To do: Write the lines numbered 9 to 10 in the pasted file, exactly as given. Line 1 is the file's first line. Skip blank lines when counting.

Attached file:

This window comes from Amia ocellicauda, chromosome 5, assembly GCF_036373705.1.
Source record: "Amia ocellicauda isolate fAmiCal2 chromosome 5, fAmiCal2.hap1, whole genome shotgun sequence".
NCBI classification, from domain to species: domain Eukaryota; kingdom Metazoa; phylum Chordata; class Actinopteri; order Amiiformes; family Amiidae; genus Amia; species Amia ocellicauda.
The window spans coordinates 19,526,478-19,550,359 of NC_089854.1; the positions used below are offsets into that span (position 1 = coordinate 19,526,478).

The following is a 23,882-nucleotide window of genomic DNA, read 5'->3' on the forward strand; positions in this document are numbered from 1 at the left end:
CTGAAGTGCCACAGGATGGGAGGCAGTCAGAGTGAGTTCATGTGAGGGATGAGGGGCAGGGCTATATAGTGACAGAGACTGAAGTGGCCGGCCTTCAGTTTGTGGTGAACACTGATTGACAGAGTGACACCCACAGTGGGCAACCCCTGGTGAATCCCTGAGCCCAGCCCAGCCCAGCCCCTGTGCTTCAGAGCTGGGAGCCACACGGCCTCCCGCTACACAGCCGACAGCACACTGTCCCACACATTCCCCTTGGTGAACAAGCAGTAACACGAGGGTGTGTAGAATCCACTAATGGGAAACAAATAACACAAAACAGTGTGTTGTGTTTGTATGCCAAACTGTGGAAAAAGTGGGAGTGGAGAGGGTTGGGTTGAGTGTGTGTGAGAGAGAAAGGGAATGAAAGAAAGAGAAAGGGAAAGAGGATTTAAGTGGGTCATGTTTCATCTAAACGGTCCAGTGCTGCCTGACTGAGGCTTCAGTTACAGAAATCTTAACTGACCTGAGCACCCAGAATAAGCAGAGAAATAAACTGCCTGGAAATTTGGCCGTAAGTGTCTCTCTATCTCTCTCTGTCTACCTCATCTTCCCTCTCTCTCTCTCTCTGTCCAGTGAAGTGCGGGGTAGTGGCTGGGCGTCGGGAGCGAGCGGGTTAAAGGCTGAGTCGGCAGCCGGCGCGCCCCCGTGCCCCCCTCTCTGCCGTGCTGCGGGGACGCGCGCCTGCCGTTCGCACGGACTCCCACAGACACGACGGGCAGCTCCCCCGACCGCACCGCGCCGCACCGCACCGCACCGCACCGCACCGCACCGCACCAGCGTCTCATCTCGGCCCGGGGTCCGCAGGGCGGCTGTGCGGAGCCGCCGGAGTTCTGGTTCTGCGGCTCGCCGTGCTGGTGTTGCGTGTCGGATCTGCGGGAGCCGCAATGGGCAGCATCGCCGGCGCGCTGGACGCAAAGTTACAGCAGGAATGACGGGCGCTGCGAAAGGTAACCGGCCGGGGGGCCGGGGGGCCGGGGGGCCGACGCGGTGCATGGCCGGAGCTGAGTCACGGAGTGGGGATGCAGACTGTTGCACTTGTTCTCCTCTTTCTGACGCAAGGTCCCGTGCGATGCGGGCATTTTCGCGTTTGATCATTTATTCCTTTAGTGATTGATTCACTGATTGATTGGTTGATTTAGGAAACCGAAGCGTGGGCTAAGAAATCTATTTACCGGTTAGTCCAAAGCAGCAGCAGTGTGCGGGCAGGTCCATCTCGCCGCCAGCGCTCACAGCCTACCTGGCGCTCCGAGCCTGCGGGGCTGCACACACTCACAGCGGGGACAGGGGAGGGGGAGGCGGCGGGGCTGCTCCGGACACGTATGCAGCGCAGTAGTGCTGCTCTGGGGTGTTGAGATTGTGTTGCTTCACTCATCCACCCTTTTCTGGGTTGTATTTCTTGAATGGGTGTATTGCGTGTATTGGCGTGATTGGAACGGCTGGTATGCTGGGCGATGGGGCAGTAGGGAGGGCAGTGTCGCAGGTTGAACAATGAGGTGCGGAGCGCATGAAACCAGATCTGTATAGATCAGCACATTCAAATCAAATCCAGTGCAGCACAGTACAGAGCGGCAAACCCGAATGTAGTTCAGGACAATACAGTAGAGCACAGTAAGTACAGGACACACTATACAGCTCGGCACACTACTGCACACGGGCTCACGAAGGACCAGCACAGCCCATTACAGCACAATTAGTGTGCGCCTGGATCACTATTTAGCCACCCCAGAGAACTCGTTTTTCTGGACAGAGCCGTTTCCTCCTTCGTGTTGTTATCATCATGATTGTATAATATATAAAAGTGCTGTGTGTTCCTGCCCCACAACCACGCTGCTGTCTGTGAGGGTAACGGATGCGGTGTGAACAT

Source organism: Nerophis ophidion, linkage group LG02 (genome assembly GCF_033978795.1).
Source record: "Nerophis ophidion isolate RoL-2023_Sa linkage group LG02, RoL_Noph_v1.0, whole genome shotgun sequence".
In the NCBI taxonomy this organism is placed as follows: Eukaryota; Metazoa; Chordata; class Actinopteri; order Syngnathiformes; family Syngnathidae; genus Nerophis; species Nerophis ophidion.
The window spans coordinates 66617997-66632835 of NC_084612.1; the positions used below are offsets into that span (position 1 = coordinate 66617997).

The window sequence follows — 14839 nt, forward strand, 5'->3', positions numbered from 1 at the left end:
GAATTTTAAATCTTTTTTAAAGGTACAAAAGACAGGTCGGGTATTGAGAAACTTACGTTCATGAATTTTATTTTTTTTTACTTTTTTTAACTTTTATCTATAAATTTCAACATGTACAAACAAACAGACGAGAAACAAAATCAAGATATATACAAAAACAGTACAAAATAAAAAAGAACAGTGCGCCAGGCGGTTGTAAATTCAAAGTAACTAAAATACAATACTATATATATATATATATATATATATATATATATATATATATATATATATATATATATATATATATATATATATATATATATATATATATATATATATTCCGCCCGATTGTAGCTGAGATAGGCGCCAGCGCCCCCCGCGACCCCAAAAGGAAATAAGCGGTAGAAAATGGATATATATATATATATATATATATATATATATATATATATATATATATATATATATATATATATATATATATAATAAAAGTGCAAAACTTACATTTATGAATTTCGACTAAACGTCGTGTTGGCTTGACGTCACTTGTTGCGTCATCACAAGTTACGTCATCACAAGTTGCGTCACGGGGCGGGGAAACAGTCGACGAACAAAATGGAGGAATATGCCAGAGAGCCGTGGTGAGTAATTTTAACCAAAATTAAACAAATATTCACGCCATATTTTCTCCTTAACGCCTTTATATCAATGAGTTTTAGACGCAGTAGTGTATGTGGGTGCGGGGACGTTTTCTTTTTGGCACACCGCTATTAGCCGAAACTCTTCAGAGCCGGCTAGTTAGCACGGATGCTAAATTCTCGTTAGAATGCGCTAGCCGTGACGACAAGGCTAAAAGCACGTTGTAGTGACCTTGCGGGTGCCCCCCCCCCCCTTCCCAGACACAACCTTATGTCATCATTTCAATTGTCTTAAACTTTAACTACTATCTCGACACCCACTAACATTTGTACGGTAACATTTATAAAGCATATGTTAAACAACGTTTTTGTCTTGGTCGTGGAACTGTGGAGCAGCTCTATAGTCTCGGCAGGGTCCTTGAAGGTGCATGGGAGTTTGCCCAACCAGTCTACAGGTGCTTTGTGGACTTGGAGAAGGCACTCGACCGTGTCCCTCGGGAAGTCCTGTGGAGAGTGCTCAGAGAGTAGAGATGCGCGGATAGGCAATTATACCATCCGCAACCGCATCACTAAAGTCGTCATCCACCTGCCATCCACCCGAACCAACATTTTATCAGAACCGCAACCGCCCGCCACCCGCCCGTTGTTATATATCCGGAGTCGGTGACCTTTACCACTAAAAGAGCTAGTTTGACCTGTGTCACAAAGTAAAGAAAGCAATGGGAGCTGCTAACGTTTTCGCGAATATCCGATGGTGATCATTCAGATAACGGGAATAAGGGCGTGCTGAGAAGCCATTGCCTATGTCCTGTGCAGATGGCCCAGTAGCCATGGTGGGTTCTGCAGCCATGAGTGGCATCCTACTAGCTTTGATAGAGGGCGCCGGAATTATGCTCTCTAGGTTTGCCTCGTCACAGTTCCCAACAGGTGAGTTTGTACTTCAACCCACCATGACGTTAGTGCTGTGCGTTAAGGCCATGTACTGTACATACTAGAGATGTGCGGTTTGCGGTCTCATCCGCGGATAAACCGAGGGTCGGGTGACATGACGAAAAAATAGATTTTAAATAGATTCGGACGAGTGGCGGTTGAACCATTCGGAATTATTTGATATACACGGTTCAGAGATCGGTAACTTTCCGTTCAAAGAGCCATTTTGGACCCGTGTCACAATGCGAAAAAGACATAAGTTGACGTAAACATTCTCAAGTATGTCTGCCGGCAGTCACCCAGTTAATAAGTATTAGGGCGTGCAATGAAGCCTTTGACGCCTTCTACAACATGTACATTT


In the NCBI taxonomy this organism is placed as follows: Eukaryota; Metazoa; Chordata; class Actinopteri; order Syngnathiformes; family Syngnathidae; genus Nerophis; species Nerophis ophidion.
The window spans coordinates 66617997-66632835 of NC_084612.1; the positions used below are offsets into that span (position 1 = coordinate 66617997).